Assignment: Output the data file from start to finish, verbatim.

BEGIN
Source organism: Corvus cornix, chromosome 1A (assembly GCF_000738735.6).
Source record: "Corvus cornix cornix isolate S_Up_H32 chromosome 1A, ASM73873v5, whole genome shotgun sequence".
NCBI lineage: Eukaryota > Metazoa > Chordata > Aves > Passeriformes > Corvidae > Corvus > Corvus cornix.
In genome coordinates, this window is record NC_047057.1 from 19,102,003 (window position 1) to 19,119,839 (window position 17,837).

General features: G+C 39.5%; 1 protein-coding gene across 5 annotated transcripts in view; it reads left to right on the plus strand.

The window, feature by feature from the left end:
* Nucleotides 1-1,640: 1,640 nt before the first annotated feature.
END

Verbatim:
Source organism: Corvus cornix, chromosome 1A (assembly GCF_000738735.6).
Source record: "Corvus cornix cornix isolate S_Up_H32 chromosome 1A, ASM73873v5, whole genome shotgun sequence".
NCBI lineage: Eukaryota > Metazoa > Chordata > Aves > Passeriformes > Corvidae > Corvus > Corvus cornix.
In genome coordinates, this window is record NC_047057.1 from 19,102,003 (window position 1) to 19,119,839 (window position 17,837).

General features: G+C 39.5%; 1 protein-coding gene across 5 annotated transcripts in view; it reads left to right on the plus strand.

The window, feature by feature from the left end:
* Nucleotides 1-1,640: 1,640 nt before the first annotated feature.